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ICTY to appoint counsel for Karadzic

[JURIST] The International Criminal Tribunal for the Former Yugoslavia (ICTY) [official website] announced [press release] Thursday that former Bosnian Serb leader Radovan Karadzic [case materials; JURIST news archive] will be appointed counsel [decision, PDF] to represent him in the event that he does not appear in court. The ICTY announced the decision in response to Karadzic's boycott of war crimes proceedings [JURIST report] against him. Karadzic was boycotting the proceedings based on his assertion that he has had inadequate time [JURIST report] to prepare his defense. Karadzic appeared [JURIST report] in court earlier this week to renew his plea for more time, but that request was again denied. The ICTY adjourned the trial until March 1 to give the newly-appointed counsel time to prepare.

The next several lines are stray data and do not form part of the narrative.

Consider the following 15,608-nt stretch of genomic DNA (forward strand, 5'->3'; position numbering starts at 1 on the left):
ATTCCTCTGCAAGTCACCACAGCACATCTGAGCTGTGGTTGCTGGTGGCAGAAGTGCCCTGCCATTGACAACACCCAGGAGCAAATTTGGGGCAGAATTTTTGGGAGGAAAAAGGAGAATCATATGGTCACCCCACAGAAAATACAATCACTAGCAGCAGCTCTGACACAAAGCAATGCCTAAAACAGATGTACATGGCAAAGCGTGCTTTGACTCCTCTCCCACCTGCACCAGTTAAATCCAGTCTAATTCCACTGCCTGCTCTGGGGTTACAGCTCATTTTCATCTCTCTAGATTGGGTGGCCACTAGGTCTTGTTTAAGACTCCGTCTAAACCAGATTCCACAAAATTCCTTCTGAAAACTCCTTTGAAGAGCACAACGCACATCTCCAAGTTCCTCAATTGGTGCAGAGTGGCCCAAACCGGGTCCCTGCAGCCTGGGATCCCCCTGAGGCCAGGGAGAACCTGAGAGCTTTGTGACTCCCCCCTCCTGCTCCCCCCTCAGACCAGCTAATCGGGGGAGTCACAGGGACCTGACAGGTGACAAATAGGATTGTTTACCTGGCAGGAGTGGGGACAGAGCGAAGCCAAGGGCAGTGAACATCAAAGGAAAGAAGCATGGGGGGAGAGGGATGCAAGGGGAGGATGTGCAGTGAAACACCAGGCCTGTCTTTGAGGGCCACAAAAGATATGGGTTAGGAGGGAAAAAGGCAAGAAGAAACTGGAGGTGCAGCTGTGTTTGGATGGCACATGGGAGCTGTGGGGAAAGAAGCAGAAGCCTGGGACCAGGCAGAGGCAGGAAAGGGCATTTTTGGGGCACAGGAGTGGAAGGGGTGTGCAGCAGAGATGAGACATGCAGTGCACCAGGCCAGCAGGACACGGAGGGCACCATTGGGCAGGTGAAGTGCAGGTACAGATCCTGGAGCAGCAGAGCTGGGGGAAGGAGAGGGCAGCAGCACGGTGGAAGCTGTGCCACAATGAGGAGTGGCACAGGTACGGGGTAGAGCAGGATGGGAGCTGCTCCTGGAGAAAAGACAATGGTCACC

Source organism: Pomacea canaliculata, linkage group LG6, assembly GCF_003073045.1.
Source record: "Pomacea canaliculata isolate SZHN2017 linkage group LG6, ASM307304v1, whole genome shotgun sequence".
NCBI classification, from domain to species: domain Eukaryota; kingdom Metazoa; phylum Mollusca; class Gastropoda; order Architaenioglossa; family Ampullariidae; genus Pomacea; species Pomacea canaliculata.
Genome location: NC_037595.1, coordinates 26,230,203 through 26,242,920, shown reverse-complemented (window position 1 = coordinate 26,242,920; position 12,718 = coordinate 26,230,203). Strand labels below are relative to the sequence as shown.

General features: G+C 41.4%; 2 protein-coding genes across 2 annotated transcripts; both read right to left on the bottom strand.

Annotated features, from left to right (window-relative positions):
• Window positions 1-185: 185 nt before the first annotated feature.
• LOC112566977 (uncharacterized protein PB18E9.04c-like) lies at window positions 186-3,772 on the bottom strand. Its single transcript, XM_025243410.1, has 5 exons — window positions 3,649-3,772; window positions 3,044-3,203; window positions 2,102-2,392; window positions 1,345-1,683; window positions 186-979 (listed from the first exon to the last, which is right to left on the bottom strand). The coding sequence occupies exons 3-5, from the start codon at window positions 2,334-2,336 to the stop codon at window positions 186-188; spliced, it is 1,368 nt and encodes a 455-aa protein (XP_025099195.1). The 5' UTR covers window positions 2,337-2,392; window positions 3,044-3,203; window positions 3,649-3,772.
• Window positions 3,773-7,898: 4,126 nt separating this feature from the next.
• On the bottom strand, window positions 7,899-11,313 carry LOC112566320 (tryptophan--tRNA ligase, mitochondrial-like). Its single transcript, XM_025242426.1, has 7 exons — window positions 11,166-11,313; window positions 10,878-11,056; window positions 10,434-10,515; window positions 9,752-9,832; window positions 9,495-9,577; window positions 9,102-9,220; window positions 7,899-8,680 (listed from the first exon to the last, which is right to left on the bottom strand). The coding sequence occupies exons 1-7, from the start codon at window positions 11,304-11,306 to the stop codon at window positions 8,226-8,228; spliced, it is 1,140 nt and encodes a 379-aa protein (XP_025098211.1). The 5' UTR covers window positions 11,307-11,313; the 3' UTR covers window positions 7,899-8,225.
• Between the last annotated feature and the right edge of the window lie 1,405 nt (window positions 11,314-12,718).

Karadzic faces 11 counts [indictment, PDF] of genocide, crimes against humanity and violations of the laws and customs of war. The charges arise from crimes committed during the 1992-1995 Bosnian war, including those committed in the Srebrenica massacre [BBC backgrounder; JURIST news archive]. Karadzic has claimed immunity from proceedings, but the ICTY has rejected [JURIST report] his argument. Karadzic was originally indicted [text, PDF] by the ICTY in 1995 but had been in hiding under an assumed identity until his arrest [JURIST report] in July 2008. Prior ICTY estimates [statement, PDF] have identified Karadzic's trial as the tribunal's last, although ICTY fugitives Ratko Mladic [BBC profile] and Goran Hadzic [PBS profile] have yet to be apprehended [JURIST report].

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